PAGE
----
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Swaledale

Swaledale is a full fat hard cheese produced in the town of Richmond in Swaledale, North Yorkshire, England. The cheese...

Swaledale

Administrator 07 Jun 2011 Hits:2706 Yorkshire

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Wensleydale

Wensleydale cheese is a cheese produced in the town of Hawes in Wensleydale, North Yorkshire, England.VarietiesThere are five main types:Real...

Wensleydale

Administrator 03 Jun 2011 Hits:3144 Yorkshire

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Leicester

Red Leicester is an English cheese, made in a similar manner to Cheddar cheese, although it is crumblier. Since the...

Leicester

Administrator 07 Jun 2011 Hits:3063 Leicestershire

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Stilton

Stilton CheeseStilton is a type of English cheese, known for its characteristic strong smell and taste. It is produced in two varieties: the well-known blue and the lesser-known white. Both have been granted the status of a protected designation of origin by the European Commission, together one of only seventeen British products to have such a designation. Only cheese produced in the three English counties of Derbyshire, Leicestershire, and Nottinghamshire – and made according to a strict code – may be called "Stilton". This means that cheese produced in Stilton, the village in Cambridgeshire after which the cheese is named, would not legally be allowed to be called Stilton Cheese.

History


It is commonly believed that the pioneer of blue Stilton was Cooper Thornhill, owner of the Bell Inn on the Great North Road, in the village of Stilton, Huntingdonshire. Traditional legend has it that in 1730, Thornhill discovered a distinctive blue cheese while visiting a small farm near Melton Mowbray in rural Leicestershire – possibly in Wymondham. He fell in love with the cheese and made a business arrangement that granted the Bell Inn exclusive marketing rights to blue Stilton. Soon thereafter, wagon loads of cheese were being delivered to the inn. Since the main stagecoach routes from London to Northern England passed through the village of Stilton he was able to promote the sale of this cheese and the fame of Stilton rapidly spread. However, the first known written reference to Stilton cheese was in William Stukeley's Itinerarium Curiosum, Letter V, dated October 1722. Daniel Defoe in his 1724 work A Tour thro' the Whole Island of Great Britain notes, "We pass'd Stilton, a town famous for cheese, which is call'd our English Parmesan, and is brought to table with the mites, or maggots round it, so thick, that they bring a spoon with them for you to eat the mites with, as you do the cheese."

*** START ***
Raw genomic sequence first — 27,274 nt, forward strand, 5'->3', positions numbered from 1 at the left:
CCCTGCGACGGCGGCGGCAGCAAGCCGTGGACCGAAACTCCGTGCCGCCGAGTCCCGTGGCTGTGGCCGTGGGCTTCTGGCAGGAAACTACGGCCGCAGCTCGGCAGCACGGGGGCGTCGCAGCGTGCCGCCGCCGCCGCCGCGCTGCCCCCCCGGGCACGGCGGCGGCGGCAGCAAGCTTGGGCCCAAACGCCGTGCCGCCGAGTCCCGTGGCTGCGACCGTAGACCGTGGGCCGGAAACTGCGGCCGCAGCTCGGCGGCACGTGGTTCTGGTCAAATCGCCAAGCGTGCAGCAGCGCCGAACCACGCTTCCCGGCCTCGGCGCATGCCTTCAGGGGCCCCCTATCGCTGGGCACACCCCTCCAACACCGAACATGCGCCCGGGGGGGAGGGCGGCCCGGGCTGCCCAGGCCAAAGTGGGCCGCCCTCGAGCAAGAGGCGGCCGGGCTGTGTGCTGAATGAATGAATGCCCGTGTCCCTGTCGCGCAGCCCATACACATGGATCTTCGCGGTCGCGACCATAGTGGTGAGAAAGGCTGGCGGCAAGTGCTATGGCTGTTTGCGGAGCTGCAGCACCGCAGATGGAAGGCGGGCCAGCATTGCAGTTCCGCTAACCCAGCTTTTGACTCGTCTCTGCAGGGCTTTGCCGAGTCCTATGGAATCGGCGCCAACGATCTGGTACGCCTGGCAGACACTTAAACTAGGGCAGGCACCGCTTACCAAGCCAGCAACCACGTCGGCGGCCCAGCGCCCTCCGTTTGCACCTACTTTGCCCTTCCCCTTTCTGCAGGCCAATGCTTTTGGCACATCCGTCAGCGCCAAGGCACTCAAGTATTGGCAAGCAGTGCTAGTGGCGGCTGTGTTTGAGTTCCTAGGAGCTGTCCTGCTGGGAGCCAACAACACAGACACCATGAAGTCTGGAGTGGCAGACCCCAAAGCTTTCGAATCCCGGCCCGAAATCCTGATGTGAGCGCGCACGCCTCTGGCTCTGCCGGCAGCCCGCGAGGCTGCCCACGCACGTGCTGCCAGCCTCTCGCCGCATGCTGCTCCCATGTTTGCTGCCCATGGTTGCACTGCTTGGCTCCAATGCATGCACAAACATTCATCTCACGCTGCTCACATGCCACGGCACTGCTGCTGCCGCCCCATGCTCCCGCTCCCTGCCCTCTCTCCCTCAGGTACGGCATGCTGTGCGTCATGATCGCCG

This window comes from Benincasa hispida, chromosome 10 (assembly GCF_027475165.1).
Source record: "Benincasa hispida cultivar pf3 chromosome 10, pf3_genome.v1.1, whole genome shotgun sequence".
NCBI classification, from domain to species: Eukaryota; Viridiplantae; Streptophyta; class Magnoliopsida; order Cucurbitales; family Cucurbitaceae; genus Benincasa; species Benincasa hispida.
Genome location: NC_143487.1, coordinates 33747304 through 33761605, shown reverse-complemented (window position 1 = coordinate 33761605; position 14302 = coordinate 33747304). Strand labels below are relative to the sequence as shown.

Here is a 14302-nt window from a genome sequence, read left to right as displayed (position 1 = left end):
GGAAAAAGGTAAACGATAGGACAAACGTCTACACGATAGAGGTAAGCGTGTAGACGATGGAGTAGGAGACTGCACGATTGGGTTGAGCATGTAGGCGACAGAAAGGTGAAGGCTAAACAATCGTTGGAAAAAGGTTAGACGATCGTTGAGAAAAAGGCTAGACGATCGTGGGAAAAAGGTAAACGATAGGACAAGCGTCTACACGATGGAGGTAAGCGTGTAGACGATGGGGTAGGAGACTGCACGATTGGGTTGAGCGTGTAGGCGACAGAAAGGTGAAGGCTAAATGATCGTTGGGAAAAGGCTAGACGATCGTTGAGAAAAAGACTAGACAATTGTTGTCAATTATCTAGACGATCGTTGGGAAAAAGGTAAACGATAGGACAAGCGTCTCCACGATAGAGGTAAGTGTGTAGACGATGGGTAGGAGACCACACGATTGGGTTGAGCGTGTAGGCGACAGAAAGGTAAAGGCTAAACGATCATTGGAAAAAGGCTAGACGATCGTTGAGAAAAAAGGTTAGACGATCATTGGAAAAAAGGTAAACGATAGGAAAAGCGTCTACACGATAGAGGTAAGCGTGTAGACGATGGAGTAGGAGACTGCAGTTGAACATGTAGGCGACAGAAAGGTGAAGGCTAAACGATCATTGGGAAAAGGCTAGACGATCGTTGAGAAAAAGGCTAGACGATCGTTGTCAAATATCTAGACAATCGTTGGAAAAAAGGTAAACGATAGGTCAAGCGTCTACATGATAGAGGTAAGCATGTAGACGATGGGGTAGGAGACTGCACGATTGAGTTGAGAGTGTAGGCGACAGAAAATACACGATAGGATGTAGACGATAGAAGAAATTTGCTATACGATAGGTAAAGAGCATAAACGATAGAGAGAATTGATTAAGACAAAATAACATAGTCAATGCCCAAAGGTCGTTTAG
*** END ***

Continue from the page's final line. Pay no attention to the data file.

Frances Pawlett (or Paulet), a skilled cheese maker, of Wymondham, is credited as the person who gave Stilton its first quality and shape standards. Her skill at cheese making and her husband's business acumen led to the first marketing cooperative in the area for Stilton. Pawlett would come to set the standards other cheese makers would need to meet for "blued cream cheese" good enough to be marketed as Stilton. Along with Thornhill the Pawletts helped build the trade in Stilton cheese to record levels.

In 1936 the Stilton Cheesemakers' Association (SCMA) was formed to lobby for regulation to protect the quality and origin of the cheese, and in 1966 Stilton was granted legal protection via a certification trademark, the only British cheese to have received this status.

 

[wikipedia]


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General Information

Stilton

Stilton is a type of English cheese, known for its characteristic strong smell and taste. It is produced in two...

Stilton

Administrator 06 Jun 2011 Hits:3321 Stilton

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Lancashire

Lancashire is an English cow's-milk cheese, and considered one of the premier products of the county of Lancashire. There are...

Lancashire

Administrator 03 Jun 2011 Hits:2999 Lancashire

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Cheshire

Cheshire cheese is a dense and crumbly cheese produced in the English county of Cheshire, and four neighbouring counties, two...

Cheshire

Administrator 03 Jun 2011 Hits:2932 Cheshire

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